Finally at the station, Beth and I unshouldered our big heavy packs and said our separate goodbyes to the five of them. Peter, Matt and Michael giving me more conventional male to male hardy handshakes, though Michael made a little humorous show of wagging a finger in my face and saying that he “owed me one” for the facefull of snow I had given him, Monika style, yesterday in our Bull Rush game in the snowy gully. Malc, riffing on our theater connection perhaps, opened his arms wide to give me a big hug. He put his stubbly cheek against mine and said softly in my ear, “Be well mate! Keep singing!” The two of them endlessly playing off each other, Dred gave me a very mock formal salute and a handshake, then he grabbed my chin between a thumb and forefinger, finally smacking me gently on the cheek with that hand. Beth got hugs from everyone.

As Beth and I boarded the train, I felt a moment in time ending, with its particular dynamic and web of connections, never to be again. I recalled all the moments of different sorts of intimacy I had had with my group of comrades. Playing cards with Ragna, sharing the luck of the draw or the tactics of a particular card play, with a sign or a grimace or catching of the other’s gaze. Monika taking my arm at the base of the glacier to tell me she admired my feminism, plus our final hug with her breasts and hair and scent and words about my mom, obviously referencing the loss of her own. Peter and I drunk and boisterously singing “Yellow Submarine” together, eyes on each other. Matt’s quiet thoughtfulness. That moment playfully on top of Michael in the snow, roughhousing, the only socially acceptable way for men to get physical with each other. Malc and Dred’s theatrical goodbyes at the station.

At least I had Beth as a buffer for the next hour on our train down to Interlaken, so I wouldn’t be completely alone. She in the lead down the narrow coach car hallway, quickly finding an empty compartment and we entered, unshouldering our packs in preparation to hoist them into the luggage racks above the seats. There was a physicality you developed carrying a big pack like that, and watching a good looking young woman I was attracted to demonstrating that physicality right next to me was a moment of intimacy that thrilled my libido.

In that moment I was tempted to ask her if she wanted me to hoist her big pack up onto the rack. I thought about my mom last summer when I opened a door for her entering a restaurant, her saying, “Are you doing that to be thoughtful or are you patronizing me?”. I was a bit taken aback by her provocative query, coming out presumably from her own budding feminist reframing of social conventions. I said nothing, and pondered for a while after that, wrestling with what my truthful answer would have been. It had led me to really look at all these social conventions between men and women, and which ones might really be appropriate or not if we believed in a true equal partnership between the sexes.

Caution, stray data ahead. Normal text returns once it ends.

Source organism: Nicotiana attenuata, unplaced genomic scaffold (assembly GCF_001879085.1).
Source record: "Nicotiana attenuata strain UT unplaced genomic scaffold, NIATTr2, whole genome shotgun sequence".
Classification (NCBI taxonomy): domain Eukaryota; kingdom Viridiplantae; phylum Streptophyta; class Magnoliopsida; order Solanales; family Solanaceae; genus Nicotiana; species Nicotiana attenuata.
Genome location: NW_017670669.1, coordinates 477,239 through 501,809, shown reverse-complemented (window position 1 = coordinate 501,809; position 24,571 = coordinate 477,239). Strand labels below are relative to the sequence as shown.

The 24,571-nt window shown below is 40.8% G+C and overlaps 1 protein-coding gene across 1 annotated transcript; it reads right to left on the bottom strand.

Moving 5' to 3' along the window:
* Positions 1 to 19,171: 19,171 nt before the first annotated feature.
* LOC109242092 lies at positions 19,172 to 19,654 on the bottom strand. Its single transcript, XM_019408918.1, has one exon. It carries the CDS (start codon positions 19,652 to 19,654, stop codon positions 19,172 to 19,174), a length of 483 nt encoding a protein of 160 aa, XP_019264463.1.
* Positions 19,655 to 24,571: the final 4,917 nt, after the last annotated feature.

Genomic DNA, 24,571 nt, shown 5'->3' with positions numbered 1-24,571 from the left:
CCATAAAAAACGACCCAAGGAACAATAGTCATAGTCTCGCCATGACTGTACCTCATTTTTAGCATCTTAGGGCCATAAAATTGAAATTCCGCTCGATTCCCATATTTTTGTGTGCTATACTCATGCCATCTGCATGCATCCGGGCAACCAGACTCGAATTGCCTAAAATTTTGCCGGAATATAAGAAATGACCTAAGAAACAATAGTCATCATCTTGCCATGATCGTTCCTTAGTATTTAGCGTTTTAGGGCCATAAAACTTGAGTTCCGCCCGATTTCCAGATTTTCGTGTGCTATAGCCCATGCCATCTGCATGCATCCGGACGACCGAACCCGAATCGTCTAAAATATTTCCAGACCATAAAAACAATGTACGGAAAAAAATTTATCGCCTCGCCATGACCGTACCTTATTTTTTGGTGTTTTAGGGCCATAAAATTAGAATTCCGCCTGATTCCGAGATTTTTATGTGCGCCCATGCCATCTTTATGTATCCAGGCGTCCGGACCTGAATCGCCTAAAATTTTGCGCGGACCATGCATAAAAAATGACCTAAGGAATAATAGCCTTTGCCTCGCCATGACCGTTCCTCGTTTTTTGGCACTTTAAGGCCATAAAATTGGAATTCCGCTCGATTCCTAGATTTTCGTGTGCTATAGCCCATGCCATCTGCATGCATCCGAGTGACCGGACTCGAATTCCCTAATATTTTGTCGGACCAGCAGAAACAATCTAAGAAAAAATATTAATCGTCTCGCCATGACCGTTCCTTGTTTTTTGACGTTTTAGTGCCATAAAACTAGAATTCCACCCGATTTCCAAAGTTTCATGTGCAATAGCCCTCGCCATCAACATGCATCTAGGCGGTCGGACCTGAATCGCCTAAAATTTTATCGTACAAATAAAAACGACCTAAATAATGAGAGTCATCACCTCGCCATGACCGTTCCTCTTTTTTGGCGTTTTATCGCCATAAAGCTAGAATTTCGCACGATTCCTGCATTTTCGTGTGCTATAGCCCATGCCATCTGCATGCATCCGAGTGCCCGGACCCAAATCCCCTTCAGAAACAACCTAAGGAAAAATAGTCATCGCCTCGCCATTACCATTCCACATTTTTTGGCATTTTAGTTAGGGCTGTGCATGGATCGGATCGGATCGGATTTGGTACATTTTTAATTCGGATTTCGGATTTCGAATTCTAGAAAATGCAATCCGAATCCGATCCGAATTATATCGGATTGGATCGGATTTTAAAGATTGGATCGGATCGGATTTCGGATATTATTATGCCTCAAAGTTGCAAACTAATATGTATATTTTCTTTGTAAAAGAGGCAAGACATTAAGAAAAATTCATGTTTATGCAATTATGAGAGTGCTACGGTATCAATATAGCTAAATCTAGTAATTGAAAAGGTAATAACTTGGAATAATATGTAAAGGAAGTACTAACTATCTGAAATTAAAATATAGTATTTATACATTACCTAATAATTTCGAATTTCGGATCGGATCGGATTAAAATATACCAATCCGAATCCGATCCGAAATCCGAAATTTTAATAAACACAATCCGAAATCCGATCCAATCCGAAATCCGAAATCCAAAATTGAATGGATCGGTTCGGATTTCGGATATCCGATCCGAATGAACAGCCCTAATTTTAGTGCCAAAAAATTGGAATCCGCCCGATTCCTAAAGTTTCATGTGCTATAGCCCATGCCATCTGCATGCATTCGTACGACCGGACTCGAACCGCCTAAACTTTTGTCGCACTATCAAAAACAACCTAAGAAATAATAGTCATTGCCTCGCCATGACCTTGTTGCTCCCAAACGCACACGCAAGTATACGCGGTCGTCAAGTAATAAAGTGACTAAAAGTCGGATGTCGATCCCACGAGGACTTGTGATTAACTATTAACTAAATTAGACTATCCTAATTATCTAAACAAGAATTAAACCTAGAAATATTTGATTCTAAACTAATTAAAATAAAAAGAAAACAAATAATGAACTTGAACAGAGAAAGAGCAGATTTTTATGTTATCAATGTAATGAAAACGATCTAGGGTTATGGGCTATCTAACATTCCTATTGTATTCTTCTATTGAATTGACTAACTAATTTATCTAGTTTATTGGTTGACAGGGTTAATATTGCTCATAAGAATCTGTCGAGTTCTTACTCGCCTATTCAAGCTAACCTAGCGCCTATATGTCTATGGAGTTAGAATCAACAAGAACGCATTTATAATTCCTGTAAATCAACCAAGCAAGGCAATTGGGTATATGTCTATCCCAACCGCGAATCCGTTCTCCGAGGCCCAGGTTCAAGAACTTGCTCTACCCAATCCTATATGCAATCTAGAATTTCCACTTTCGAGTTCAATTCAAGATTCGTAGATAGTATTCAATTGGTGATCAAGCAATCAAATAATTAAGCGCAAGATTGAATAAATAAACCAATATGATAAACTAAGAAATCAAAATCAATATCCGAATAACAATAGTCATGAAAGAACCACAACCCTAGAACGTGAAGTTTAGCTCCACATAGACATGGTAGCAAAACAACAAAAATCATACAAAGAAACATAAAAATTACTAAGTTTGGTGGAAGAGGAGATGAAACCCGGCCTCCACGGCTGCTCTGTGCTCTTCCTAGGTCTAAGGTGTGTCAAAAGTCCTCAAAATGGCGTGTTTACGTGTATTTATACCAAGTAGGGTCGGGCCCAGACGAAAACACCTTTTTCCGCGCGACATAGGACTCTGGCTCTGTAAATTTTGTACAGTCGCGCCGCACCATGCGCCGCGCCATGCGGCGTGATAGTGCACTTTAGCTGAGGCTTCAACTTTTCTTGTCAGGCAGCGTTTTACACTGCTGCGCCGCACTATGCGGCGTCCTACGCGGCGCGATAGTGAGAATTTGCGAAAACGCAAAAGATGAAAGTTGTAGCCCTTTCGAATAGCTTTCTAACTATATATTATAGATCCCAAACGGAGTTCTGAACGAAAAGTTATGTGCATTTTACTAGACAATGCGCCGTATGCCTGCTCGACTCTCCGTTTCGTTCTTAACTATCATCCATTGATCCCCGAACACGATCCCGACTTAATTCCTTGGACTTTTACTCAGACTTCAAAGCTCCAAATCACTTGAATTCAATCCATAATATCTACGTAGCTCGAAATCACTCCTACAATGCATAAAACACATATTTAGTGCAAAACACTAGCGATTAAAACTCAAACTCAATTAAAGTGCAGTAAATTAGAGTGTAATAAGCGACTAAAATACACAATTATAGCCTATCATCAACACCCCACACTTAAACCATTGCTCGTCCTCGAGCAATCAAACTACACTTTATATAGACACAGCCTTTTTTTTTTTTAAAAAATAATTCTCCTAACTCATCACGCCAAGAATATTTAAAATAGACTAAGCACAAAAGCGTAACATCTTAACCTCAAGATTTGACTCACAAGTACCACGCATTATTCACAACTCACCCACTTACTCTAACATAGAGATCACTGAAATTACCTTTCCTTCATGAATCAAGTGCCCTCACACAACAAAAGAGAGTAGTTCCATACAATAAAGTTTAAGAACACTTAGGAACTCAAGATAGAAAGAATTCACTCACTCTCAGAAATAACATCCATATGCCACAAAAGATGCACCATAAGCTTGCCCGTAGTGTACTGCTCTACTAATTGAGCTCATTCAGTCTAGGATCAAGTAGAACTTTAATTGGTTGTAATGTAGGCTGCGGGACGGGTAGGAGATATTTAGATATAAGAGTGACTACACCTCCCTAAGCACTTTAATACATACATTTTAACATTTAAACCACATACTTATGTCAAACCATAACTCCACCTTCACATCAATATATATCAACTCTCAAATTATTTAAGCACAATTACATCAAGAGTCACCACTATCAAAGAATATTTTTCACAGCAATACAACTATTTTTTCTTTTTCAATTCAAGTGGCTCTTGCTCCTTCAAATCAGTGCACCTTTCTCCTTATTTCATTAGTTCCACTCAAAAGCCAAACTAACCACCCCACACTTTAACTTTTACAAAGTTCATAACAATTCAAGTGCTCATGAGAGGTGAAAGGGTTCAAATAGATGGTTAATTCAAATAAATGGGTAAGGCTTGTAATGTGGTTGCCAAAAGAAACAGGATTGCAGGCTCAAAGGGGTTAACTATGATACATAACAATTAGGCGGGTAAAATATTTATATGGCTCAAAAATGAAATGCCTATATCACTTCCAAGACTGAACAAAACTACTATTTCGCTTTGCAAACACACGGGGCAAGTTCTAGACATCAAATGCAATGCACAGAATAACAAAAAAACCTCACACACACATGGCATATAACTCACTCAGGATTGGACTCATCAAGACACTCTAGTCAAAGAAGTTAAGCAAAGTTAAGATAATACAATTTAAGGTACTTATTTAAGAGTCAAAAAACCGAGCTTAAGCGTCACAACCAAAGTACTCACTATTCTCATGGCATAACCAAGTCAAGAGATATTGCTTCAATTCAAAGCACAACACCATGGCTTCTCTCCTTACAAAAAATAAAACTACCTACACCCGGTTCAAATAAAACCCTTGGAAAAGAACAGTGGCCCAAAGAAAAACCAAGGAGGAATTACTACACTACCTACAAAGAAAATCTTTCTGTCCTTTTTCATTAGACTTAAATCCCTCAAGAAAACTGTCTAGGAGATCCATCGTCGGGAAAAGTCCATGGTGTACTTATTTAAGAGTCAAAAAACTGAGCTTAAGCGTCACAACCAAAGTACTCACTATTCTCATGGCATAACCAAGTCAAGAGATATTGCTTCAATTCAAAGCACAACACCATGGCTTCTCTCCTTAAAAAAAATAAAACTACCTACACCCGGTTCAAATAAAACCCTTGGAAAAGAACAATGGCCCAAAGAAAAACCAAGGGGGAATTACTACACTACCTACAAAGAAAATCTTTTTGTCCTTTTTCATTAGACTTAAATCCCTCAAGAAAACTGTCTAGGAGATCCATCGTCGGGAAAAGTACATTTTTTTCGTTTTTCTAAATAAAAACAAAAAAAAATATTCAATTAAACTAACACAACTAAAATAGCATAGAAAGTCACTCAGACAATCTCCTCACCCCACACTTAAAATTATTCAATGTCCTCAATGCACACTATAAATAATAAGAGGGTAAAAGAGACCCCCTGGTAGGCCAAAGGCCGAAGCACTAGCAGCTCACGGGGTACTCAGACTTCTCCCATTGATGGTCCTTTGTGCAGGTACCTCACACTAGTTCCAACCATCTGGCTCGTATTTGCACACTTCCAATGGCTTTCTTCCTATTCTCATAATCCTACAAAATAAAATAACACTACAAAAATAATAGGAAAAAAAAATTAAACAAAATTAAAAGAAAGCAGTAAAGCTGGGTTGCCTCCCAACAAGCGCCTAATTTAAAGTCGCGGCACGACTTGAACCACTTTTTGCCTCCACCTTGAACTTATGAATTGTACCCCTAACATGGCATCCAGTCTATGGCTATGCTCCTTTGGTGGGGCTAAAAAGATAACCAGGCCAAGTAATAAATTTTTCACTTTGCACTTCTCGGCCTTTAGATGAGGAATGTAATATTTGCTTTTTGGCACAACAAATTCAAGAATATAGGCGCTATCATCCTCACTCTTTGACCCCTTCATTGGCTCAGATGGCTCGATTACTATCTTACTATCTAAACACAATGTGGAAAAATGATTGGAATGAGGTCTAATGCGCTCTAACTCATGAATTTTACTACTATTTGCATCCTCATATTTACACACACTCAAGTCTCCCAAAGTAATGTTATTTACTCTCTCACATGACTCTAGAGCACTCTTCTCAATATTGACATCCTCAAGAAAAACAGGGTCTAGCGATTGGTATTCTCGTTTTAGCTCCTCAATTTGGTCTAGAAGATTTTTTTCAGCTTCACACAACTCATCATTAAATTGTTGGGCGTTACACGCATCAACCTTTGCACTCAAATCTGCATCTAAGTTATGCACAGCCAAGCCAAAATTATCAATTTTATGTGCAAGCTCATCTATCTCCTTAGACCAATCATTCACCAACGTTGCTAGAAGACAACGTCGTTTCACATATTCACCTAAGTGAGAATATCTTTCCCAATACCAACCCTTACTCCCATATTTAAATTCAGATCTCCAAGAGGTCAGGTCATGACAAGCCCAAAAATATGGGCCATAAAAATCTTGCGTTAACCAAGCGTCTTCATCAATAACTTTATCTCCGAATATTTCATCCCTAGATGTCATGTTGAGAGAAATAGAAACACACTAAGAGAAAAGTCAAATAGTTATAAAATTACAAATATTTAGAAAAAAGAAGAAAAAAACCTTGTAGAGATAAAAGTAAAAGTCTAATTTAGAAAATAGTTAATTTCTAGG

I was experimenting with a rule of thumb that I wouldn’t do something for a woman, like open a door, if I wouldn’t do the same for a man of similar age and ability and in a similar circumstance. As a somewhat conflicting corollary, I would do something for a man if I would do it for a woman. So if I got to a door first before a man, I would open it and let him go through first before going through myself. And if a woman got to a door before me, I would let her open it, rather than quickly move in front of her to open it for her, something I would never do with a man.

I hoisted my own fifty pound pack up onto the luggage rack and did nothing further. Beth, exhibiting her low energy with a sigh, picked up her big pack, hoisting it to shoulder level then pausing to take a breath called out to me, “Help me mate!” Together we maneuvered it up on the rack next to mine. She slumped into the bench under the luggage rack and said “ta”, that great British slang utterance for thank you. She smacked the leather cushion next to her inviting me to sit, which I did. Sighing again, she said, “Wow… I’m knackered mate! All that coffee this morning should have kept me going.” She shook her head to try to release the grip of enveloping fatigue.

We sat quietly next to each other as the train lurched forward and gathered speed, falling into its wonderful slightly jostling clickity clack rhythm as it did. Beth’s shoulder gently bumped against mine with each rhythmic shake, but she made no effort to inch farther away from me so it wouldn’t keep happening. There was a nice sort of intimacy in our shared silence in such close physical proximity to each other in an otherwise empty compartment. I wrestled with whether to just let it be or to try to start a conversation.